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Trie/AP Yah Lin "Charlie" Trie leaves the Federal Courthouse in Alexandria, Va., Tuesday

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Fund-Raiser Surrenders To FBI at Dulles Airport

By Roberto Suro and Brooke A. Masters
Washington Post Staff Writers
Wednesday, February 4, 1998; Page A01

Democratic fund-raiser Yah Lin "Charlie" Trie surrendered to FBI agents at Dulles International Airport yesterday, ending his self-imposed exile in Asia to face a 15-count indictment on charges that he funneled illegal foreign funds to the 1996 Clinton-Gore reelection effort.

Trie returned to the United States -- "voluntarily," his attorney said -- under an agreement with the Justice Department task force that is investigating the campaign finance scandal. But no final understanding has been reached as to whether Trie will cooperate with the task force, department officials said.

Merely taking Trie into custody marks an achievement for the 15-month-old task force, which has not brought any other cases related to the 1996 election, and there is the prospect of a major breakthrough if Trie agrees to provide information in exchange for a plea deal.

Trie, a Taiwanese-born naturalized U.S. citizen, arrived at Dulles aboard a flight from Paris shortly after 4:30 p.m. yesterday and turned himself in to waiting FBI agents assigned to the task force. He was taken to the federal courthouse in Alexandria and released on a $200,000 bond after a brief hearing before U.S. Magistrate Judge Theresa C. Buchanan. Trie, 49, appeared in a tweed sports coat, a bright yellow dress shirt, and a blue and black tie.

He is scheduled to appear before a federal judge on Thursday for a formal arraignment.

A longtime friend of Bill Clinton's from the time when the Arkansas governor used to frequent his Little Rock restaurant, Trie was a major figure in a concerted effort by the Democratic National Committee in 1995 and 1996 to raise money from Asian Americans. That effort has produced most of the serious allegations of wrongdoing to emerge from the campaign finance scandal. The DNC has returned $645,000 raised by Trie, saying it came from illegal or suspect sources.

Federal investigators believe that Trie might have firsthand knowledge about the activities of John Huang, a former top Commerce Department and DNC official who raised $1.6 million eventually returned by the DNC. Trie also might know whether top DNC or White House officials were aware that large amounts of illegal funds were being collected, investigators said.

Trie was indicted last Wednesday on charges that he funneled illegal foreign donations to the DNC in a conspiracy with Yuan Pei "Antonio" Pan, a Taiwanese national who worked as a top executive of the Lippo Group, the same Indonesian-based conglomerate that employed Huang before he entered government service.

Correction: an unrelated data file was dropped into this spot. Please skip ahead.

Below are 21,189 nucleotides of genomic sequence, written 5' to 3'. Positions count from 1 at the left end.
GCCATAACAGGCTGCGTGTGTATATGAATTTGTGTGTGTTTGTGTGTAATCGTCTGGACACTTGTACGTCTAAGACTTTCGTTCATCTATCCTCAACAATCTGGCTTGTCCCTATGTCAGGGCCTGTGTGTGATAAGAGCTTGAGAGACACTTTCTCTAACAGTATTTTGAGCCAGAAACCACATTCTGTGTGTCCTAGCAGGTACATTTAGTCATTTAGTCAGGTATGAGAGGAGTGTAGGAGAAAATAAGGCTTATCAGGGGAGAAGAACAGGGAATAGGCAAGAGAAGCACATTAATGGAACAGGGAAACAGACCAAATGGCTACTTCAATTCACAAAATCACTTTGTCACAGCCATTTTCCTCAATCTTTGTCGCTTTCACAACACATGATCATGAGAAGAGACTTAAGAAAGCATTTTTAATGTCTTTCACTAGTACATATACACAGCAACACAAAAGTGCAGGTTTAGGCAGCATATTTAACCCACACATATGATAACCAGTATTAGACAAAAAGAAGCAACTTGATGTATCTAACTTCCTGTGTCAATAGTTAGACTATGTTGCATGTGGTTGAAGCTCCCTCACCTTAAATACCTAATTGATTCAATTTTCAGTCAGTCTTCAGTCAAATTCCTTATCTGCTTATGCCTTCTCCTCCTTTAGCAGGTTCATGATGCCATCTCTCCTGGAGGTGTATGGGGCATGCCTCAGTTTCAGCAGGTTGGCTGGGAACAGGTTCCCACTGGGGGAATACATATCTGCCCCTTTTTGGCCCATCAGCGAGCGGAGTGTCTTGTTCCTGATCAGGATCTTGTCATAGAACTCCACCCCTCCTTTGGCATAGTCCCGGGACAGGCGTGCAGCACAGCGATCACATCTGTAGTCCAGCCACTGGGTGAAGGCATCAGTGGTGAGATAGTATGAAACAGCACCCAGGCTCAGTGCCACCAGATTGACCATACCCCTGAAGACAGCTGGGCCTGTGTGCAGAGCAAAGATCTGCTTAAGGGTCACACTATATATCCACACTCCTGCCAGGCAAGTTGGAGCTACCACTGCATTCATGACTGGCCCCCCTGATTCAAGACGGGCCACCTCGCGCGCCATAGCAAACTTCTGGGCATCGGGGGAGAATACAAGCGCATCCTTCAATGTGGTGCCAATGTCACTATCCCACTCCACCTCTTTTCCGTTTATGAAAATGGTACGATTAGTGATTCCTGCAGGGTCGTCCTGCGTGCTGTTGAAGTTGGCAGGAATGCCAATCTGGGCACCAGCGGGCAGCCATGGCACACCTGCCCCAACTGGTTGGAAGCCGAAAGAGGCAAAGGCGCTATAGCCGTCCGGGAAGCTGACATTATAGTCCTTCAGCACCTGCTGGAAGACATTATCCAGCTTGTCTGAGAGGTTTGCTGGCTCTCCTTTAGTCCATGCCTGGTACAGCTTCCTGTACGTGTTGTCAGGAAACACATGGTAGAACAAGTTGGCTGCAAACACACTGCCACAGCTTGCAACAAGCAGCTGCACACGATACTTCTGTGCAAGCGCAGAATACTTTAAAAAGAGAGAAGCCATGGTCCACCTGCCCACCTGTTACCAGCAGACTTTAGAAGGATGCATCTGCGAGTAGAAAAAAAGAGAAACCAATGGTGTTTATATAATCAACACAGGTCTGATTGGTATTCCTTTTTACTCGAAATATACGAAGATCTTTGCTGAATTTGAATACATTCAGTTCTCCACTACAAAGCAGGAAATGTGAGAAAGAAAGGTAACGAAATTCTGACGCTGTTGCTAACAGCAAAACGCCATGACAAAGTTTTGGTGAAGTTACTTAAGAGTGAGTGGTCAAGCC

According to the indictment, between 1994 and 1996 Trie attended more than a dozen presidential galas, White House coffees and other such events that afforded him and his business associates access to top administration officials, including President Clinton and Vice President Gore. For example, Trie arranged a private tour of the White House in 1996 for Wang Jun, chairman of a weapons-manufacturing firm owned and operated by the Chinese government.

Trie, who quit the restaurant business in 1991 and started his own trading firm that had business ventures both in Asia and the United States, left the country in late 1996 after becoming a focus of media reports about the fund-raising controversy. Since then, investigators said, he has spent time in Hong Kong, Macao and Beijing.

In a statement last night, Trie's lead attorney Reid H. Weingarten said, "Charlie Trie voluntarily returned to Washington today to face the charges pending against him. Because of this act, any questions about his being a fugitive from justice or a spy for a foreign power should be put to rest. We are confident that when the media frenzy and political savagery associated with this case abate and this matter is aired in court, Mr. Trie will be fully vindicated."

Congressional Republicans, who have sharply criticized Attorney General Janet Reno for the slow pace of the Justice Department campaign finance investigation, found something to praise in yesterday's unexpected development. "I applaud the Justice Department for getting him back to this country and am hopeful it will lead to explanations of other foreign contributions and who was involved," said Rep. Dan Burton (R-Ind.), whose Government Reform and Oversight Committee is also investigating the fund-raising controversy.

Trie is scheduled to be arraigned Thursday morning before U.S. District Judge Paul Friedman in Washington. As part of his bond arrangement, he must file deeds for two properties in Little Rock, including his home, within a week. He was ordered to surrender his passport, and his travel is restricted to the D.C. area, Arkansas and the Virginia Beach/Norfolk area.

Assistant U.S. Attorney Kathleen Kahoe said that two of the 15 counts against Trie carry a maximum penalty of 10 years, and the other 13 carry a maximum of 5 years and a $250,000 fine.

Trie and Pan are charged in a scheme whereby they allegedly collected money from foreign businessmen, who could not legally make contributions to U.S. political campaigns, and then distributed the funds to "straw donors," who were citizens and legal residents and who then made donations to the DNC.

The indictment charges that Trie and Pan "purchased access to high level government officials in the United States by contributing and soliciting contributions to the DNC" for the purpose of advancing their business interests, but it does not identify the officials or the favors that the conspirators sought from them.

© Copyright 1998 The Washington Post Company

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